Ms Astill-Dunseith rashly handbagged The Register in Feb 08 over an anti-vegan article: "How my vegan children and I will laugh from our intellectually and compassionately superior platform as he dies a slow death as his colon struggles to expurge his over burdoned diet of meat and dairy products."

Nice. As they say in Private Eye, I wonder if perchance they are related?

UPDATE 21/2:

Well, still no word from the RSPCA press office, despite explaining my concerns about the x-ray image, and asking very politely if I might speak to Mr Astill-Dunseith. Still, they're probably busy dealing with stuff like this.

Meanwhile, I've had a response from a reader who has plenty of experience of image manipulation - he works on record sleeves, film posters and the like. He says: "it looks kosher to me – looks like the wing is folded back, and the pellets along the edges are probably lying just under the skin as opposed to in any muscle tissue so it’s most likely that it will appear clear. Shame there are people out there doing stuff like this, it doesn’t do the legal shooting fraternity any good, and is just fuel for the antis."

Well, if the x-ray is genuine, fair enough, and I owe the RSPCA an apology, despite their stonewalling. And he's right of course - there are morons out there with shotguns taking unsuitable shots at unsuitable quarry. Which is no reason to attack legitimate shooters, but that's a distinction that's lost on the public even without the help of the antis.


Meconopsis said...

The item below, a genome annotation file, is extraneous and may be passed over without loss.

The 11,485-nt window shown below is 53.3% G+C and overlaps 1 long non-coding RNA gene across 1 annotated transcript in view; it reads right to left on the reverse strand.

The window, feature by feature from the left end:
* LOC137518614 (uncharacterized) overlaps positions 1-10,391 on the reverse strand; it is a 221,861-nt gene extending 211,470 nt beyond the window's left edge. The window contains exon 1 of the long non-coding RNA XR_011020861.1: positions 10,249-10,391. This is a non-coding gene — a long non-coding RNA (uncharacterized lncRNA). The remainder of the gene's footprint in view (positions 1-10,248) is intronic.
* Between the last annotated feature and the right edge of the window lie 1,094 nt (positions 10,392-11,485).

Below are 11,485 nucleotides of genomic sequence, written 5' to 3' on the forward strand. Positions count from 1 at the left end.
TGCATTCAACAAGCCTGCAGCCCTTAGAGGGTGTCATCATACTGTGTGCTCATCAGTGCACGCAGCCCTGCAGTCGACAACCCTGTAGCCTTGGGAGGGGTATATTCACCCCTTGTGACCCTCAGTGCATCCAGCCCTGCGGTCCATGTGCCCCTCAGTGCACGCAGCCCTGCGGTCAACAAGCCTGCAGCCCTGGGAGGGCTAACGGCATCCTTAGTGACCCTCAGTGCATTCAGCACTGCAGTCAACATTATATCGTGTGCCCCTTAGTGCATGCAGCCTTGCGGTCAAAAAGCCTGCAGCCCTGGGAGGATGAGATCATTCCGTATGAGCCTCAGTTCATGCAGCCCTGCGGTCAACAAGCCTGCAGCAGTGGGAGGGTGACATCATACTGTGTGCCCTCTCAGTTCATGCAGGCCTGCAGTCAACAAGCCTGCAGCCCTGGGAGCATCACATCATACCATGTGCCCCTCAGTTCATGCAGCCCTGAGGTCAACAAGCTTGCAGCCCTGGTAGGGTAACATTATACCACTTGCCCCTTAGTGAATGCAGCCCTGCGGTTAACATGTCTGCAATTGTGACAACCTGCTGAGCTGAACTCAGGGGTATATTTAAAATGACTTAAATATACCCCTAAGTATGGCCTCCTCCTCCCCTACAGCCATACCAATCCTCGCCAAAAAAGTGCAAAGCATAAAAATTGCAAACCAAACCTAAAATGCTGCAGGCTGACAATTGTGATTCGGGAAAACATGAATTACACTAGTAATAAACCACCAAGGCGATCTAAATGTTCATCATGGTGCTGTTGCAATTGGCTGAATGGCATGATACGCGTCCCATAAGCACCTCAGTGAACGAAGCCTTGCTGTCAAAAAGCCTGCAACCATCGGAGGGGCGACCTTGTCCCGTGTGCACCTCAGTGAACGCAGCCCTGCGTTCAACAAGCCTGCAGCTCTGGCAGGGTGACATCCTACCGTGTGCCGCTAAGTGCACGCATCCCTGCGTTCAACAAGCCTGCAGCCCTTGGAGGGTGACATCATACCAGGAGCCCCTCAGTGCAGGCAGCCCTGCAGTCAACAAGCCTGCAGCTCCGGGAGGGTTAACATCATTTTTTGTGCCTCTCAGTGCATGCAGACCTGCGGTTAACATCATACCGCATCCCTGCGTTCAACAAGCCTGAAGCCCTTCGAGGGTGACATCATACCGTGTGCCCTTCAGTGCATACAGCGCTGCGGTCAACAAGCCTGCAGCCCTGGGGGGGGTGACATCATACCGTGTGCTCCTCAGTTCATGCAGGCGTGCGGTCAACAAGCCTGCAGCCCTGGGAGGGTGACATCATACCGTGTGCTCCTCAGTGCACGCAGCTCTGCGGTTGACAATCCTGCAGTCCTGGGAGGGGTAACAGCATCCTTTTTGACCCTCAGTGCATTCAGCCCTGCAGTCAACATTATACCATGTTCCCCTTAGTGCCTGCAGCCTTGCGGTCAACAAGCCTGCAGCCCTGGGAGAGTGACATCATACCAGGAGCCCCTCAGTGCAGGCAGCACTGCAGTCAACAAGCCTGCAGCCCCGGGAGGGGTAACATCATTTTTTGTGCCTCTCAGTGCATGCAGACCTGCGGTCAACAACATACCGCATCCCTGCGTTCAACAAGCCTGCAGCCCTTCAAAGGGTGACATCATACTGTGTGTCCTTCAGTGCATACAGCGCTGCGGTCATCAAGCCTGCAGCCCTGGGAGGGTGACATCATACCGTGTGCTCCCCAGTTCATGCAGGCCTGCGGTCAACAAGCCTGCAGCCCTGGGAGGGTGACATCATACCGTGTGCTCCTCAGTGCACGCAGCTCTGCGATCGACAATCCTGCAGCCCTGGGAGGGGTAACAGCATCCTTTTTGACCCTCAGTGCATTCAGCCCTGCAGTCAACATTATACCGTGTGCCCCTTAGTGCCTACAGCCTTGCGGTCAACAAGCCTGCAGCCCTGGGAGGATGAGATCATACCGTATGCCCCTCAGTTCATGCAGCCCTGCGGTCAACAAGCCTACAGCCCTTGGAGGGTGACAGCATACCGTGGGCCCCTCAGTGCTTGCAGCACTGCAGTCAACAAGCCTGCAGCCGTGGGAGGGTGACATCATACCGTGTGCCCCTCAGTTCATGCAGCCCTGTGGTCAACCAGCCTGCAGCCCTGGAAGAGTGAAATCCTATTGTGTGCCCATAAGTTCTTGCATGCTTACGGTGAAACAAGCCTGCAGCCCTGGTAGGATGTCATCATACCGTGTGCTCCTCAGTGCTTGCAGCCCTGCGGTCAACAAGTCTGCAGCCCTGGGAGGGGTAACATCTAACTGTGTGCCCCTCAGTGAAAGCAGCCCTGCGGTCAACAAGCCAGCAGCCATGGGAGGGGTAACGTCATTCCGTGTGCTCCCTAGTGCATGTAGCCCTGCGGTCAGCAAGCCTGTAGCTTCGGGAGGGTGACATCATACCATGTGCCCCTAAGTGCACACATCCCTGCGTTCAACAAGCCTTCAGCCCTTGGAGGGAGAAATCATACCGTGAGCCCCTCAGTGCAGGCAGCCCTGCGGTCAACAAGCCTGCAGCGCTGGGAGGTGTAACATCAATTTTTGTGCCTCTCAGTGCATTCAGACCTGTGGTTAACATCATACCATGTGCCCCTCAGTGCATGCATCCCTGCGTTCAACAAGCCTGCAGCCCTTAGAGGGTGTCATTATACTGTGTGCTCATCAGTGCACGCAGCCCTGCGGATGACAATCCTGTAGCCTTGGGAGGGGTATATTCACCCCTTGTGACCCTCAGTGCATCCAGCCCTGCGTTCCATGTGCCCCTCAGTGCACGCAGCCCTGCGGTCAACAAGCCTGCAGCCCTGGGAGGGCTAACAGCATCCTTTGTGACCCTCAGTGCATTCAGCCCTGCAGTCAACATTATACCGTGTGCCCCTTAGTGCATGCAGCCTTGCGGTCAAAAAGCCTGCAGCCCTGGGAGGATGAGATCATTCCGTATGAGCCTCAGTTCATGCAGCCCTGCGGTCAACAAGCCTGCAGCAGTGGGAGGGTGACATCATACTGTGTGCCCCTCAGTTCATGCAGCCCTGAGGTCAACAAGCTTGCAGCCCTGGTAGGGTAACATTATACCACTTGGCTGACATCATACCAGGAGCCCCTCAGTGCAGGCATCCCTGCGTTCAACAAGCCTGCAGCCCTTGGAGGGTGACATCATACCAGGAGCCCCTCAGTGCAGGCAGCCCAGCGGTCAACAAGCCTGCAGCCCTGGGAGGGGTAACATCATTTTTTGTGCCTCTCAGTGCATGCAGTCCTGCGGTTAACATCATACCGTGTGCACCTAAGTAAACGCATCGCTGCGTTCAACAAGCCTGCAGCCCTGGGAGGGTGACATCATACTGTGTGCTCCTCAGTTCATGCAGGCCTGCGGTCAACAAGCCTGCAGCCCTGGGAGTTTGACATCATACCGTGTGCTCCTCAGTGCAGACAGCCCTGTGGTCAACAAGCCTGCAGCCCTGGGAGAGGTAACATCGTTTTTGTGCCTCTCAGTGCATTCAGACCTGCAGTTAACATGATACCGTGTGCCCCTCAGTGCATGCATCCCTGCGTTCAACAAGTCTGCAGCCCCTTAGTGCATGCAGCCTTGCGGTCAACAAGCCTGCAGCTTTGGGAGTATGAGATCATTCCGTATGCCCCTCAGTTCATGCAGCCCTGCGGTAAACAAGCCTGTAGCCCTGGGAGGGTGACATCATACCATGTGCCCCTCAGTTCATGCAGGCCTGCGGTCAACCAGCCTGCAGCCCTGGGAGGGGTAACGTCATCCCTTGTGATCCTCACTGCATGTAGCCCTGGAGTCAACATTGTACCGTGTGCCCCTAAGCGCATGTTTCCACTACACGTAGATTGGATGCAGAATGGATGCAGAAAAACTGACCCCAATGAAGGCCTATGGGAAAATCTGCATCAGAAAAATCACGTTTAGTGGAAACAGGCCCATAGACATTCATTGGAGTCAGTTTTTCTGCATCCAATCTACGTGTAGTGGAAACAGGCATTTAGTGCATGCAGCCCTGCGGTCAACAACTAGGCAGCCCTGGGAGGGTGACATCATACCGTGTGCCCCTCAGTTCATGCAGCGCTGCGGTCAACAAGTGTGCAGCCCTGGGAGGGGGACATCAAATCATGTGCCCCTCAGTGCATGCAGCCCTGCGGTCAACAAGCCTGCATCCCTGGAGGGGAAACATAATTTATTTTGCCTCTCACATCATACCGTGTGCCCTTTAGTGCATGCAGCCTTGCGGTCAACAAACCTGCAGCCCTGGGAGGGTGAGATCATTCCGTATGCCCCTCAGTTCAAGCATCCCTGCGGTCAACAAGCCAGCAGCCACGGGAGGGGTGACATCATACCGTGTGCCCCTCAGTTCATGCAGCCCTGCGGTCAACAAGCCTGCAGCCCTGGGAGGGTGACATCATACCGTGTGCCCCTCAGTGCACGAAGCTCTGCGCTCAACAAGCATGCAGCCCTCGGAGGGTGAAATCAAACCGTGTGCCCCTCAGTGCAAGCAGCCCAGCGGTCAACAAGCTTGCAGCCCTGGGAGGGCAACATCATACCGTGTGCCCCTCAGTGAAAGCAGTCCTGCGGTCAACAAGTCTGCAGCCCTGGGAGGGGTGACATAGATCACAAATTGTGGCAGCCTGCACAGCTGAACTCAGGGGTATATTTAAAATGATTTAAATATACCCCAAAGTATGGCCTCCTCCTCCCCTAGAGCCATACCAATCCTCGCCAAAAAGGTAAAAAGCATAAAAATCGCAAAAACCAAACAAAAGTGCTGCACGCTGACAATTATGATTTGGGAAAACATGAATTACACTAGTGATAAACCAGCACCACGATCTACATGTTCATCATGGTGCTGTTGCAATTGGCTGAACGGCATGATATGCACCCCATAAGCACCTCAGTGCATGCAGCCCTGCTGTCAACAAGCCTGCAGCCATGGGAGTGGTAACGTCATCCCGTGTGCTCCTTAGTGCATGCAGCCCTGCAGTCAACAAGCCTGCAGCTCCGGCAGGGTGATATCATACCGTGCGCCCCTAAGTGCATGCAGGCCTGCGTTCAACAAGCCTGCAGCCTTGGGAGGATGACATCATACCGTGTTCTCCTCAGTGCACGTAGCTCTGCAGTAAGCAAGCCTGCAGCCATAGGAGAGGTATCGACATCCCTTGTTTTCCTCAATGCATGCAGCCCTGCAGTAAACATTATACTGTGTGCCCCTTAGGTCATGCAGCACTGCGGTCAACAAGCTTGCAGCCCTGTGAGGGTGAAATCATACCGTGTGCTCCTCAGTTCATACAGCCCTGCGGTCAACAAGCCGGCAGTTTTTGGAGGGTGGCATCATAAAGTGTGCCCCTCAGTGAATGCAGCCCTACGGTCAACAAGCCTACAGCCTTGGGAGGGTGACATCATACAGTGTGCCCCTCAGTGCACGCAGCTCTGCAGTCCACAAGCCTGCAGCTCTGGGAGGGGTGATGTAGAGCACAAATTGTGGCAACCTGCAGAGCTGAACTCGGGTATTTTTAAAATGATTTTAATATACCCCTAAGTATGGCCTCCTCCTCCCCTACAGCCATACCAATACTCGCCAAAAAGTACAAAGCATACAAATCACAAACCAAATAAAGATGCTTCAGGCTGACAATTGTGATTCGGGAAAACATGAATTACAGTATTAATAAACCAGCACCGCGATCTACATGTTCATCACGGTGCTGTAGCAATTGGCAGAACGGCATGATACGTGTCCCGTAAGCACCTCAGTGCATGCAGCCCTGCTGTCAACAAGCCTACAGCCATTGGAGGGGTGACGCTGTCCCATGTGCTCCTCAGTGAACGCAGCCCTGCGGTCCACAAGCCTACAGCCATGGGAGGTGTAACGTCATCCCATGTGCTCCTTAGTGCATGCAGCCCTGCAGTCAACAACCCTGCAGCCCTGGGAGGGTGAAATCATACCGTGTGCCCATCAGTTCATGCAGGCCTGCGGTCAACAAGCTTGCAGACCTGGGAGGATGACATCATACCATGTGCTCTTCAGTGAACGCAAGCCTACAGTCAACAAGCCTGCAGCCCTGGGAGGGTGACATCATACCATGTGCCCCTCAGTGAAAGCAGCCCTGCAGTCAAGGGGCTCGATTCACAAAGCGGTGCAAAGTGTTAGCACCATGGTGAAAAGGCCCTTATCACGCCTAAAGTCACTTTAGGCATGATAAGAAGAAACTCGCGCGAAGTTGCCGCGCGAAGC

This really has to be a fake. Yes pellets outwith the carcase, The number of pellets in a perfect pattern and no broken bones !!!

I will ask a friend who is a radiologist to have a look at this one.

Meconopsis said...

James We shoot in excess of 5000 geese each year in the Aberdeenshire area. One thing that stands out to me is the lack of broken bones. All the geese we shoot have broken wing bones etc and whilst preparing for the oven the most pellets I would expect to find would be in the low teens.

If the Swan was killed it will be in a Freezer somewhere as it will have to be produced in evidence.

If you can please find out the make of the cartridge as they produce the most perfect pattern I have ever seen !


Bill O' Rites said...

The obvious discrepancy between the pellet pixels & the surrounding ones is irrefutable proof of tampering.
I doubt the RSPCA will admit it though.
I guess "green fraud" isn't just a tool of climatologists.......

Meconopsis said...

Might this be fraud or deception ? Could the police be involved ?

vicky said...

Did the RSPCA make any comment about why they said it had been shot over and over when it looks like shotgun pellets?

Cork Graham said...

Great reportage, James...and astute obvservations!

I wait to see how much money they can make milk this doctored x-ray for...

PETA/HSUS and all their brethren...evidently learned how to make a buck or a pound (depending on which side of the pond you're on), feeding the delusions and ignorance of an increasing urban population, so removed and from an honest understanding of nature as offered prior generations having previously lived or come from living in the country...sad.